(v) Assume that, as a result of deductions under section 168, the adjusted basis of the machinery immediately before the decrease in AGUB is zero. The machinery is treated as if it were disposed of before the decrease is taken into account. In 2007, T recognizes income of $15, the character of which is determined under the principles of Arrowsmith v. Commissioner and the tax benefit rule. No adjustment to the basis of T's assets is made for any tax paid on this amount. Assume also that, as a result of amortization deductions, the adjusted basis of the goodwill and going concern value immediately before the decrease in AGUB is $40. A similar adjustment to income is made in 2007 with respect to the $60 of previously amortized goodwill and going concern value.

(vi) In summary, the basis of T's acquisition date assets, as of January 1, 2007, is as follows:

Asset Basis
Machinery $0
Land 225
Goodwill and going concern value 0
Example 3.
(i) Assume that the facts are the same as § 1.338-6(d) Example 2 except that the recently purchased stock is acquired for $1,600 plus additional payments that are contingent upon T's future earnings. Assume that, under general principles of tax law, such later payments are properly taken into account when paid. Thus, T's AGUB, determined as of the beginning of the day after the acquisition date (after reduction by T's cash of $200), is $2,500 and is allocated among T's acquisition date assets under § 1.338-6(c)(3)(iii) as follows:
Class Asset Final
allocation
I Cash $200
II Portfolio of actively traded securities *268
III Accounts receivable 536
IV Inventory 268
V Building 714
V Land 178
V Investment in T1 402
VII Goodwill and going concern value 134
Total 2,700

* All numbers rounded for convenience.

(ii) At a later point in time, P pays an additional $200 for its recently purchased T stock. Assume that the additional consideration paid would not increase T's tax liability for the deemed sale tax consequences.

(iii) T's AGUB increases by $200, from $2,700 to $2,900. This $200 increase in AGUB is accounted for in accordance with the provisions of § 1.338-6(c)(3)(iii).

(iv) The hypothetical purchase price of the T stock is redetermined as follows:

Grossed-up basis of recently purchased stock as determined under § 1.338-5(c) ($1,800 × (1− .2)/.8) $1,800
Basis of nonrecently purchased stock as if the gain recognition election under § 1.338-5(d)(2) had been made ($1,800 × .2/(1− .2)) 450
Liabilities 1,000
Total 3,250
(v) Since the redetermined hypothetical purchase price ($3,250) exceeds the redetermined AGUB ($2,900) and no gain recognition election was made under section 338(b)(3), the rules of § 1.338-6(c)(3)(iii) are reapplied using the redetermined hypothetical purchase price and the redetermined AGUB.

(vi) First, an AGUB amount equal to the redetermined hypothetical purchase price ($3,250) is allocated among the assets under the general rules of § 1.338-6. The allocation is set forth in the column below entitled Hypothetical Allocation. Next, the allocation to each asset in Class II through Class VII is multiplied by a fraction with a numerator equal to the actual redetermined AGUB reduced by the amount of Class I assets ($2,900 − $200 = $2,700) and a denominator equal to the redetermined hypothetical purchase price reduced by the amount of Class I assets ($3,250 − $200 = $3,050), or 2,700/3,050. This produces the Final Allocation:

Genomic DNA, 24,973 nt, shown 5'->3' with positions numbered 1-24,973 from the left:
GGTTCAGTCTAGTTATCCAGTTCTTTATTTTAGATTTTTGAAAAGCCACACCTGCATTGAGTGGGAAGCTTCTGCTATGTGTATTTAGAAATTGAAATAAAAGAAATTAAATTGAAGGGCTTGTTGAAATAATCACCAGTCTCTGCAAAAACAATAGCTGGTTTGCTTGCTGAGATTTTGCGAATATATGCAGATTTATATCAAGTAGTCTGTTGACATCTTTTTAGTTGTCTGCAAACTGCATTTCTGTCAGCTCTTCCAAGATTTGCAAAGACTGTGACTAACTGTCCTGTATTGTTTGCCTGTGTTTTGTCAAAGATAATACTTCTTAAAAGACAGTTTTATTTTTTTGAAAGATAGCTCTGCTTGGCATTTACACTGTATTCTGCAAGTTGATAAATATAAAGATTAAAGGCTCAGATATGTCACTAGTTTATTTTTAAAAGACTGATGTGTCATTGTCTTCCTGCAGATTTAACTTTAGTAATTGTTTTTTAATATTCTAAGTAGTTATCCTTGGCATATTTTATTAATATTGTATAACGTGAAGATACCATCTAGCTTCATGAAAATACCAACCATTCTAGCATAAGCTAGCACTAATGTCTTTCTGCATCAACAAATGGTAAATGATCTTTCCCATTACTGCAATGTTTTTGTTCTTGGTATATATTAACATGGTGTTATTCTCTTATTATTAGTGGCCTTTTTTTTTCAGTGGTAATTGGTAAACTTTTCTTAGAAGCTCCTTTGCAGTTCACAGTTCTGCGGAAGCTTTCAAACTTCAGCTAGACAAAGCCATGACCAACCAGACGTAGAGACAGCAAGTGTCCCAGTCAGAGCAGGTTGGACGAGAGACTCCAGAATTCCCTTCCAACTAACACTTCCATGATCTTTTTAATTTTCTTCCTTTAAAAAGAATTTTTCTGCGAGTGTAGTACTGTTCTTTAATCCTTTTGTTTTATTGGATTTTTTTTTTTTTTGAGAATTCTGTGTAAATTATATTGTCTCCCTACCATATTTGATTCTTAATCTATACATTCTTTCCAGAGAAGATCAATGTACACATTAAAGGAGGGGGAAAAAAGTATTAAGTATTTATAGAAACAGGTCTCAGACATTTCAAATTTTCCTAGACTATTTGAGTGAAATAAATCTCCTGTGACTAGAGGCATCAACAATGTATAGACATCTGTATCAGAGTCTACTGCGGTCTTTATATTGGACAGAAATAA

Class Asset Hypothetical allocation Final
allocation
I Cash $200 $200
II Portfolio of actively traded securities 300 *266
III Accounts receivable 600 531
IV Inventory 300 266
V Building 800 708
V Land 200 177
V Investment in T1 450 398
VII Goodwill and going concern value 400 354
Total 3,250 2900

* All numbers rounded for convenience.

(vii) As illustrated by this example, reapplying § 1.338-6(c)(3) results in a basis increase for some assets and a basis decrease for other assets. The amount of redetermined AGUB allocated to each acquisition date asset is determined as follows:
Asset Original (c)(3)
allocation
Redetermined (c)(3)
allocation
Increase
(decrease)
Portfolio of actively traded securities $268 $266 $(2)
Accounts receivable 536 531 (5)
Inventory 268 266 (2)
Building 714 708 (6)
Land 178 177 (1)
Investment in T1 402 398 (4)
Goodwill and going concern value 134 354 220
Total 2,500 2,700 200
Example 4.
(i) On January 1, 2001, P purchases all of the outstanding T stock and makes a section 338 election for T. P pays $700 of cash and promises also to pay a maximum $300 of contingent consideration at various times in the future. Assume that, under general principles of tax law, such later payments are properly taken into account by P when paid. Assume also, however, that the current fair market value of the contingent payments is reasonably ascertainable. The fair market value of T's assets (other than goodwill and going concern value) as of the beginning of the following day is as follows:
Asset class Assets Fair market value
V Equipment $200
V Non-actively traded securities 100
V Building 500
Total 800
(ii) T has no liabilities. The AGUB is $700. In calculating ADSP, assume that, under § 1.1001-1, the current amount realized attributable to the contingent consideration is $200. ADSP is therefore $900 ($700 cash plus $200).

(iii) (A) The AGUB of $700 is ratably allocated among T's Class V acquisition date assets in proportion to their fair market values as follows:

Asset Basis
Equipment ($700 × 200/800) $175.00
Non-actively traded securities ($700 × 100/800) 87.50
Building ($700 × 500/800) 437.50
Total 700.00
(B) No amount is allocated to goodwill or going concern value.

(iv) (A) The ADSP of $900 is ratably allocated among T's Class V acquisition date assets in proportion to their fair market values as follows:

Asset Basis
Equipment $200
Non-actively traded securities 100
Building 500
Total 800
(B) The remaining ADSP, $100, is allocated to goodwill and going concern value (Class VII).

(v) P and T file a consolidated return for 2001 and each following year with P as the common parent of the affiliated group.

(vi) In 2004, a contingent amount of $120 is paid by P. For old T, this payment has no effect on ADSP, because the payment is accounted for as a separate transaction. We have assumed that, under general principles of tax law, the payment is properly taken into account by P at the time made. Therefore, in 2004, there is an increase in new T's AGUB of $120. The amount of the increase allocated to each acquisition date asset is determined as follows:

Asset Original AGUB Redetermined AGUB Increase
Equipment $175.00 $200.00 $25.00
Land 87.50 100.00 12.50
Building 437.50 500.00 62.50
Goodwill and going concern value 0.00 20.00 20.00
Total 700.00 820.00 120.00
[T.D. 8940, 66 FR 9929, Feb. 13, 2001]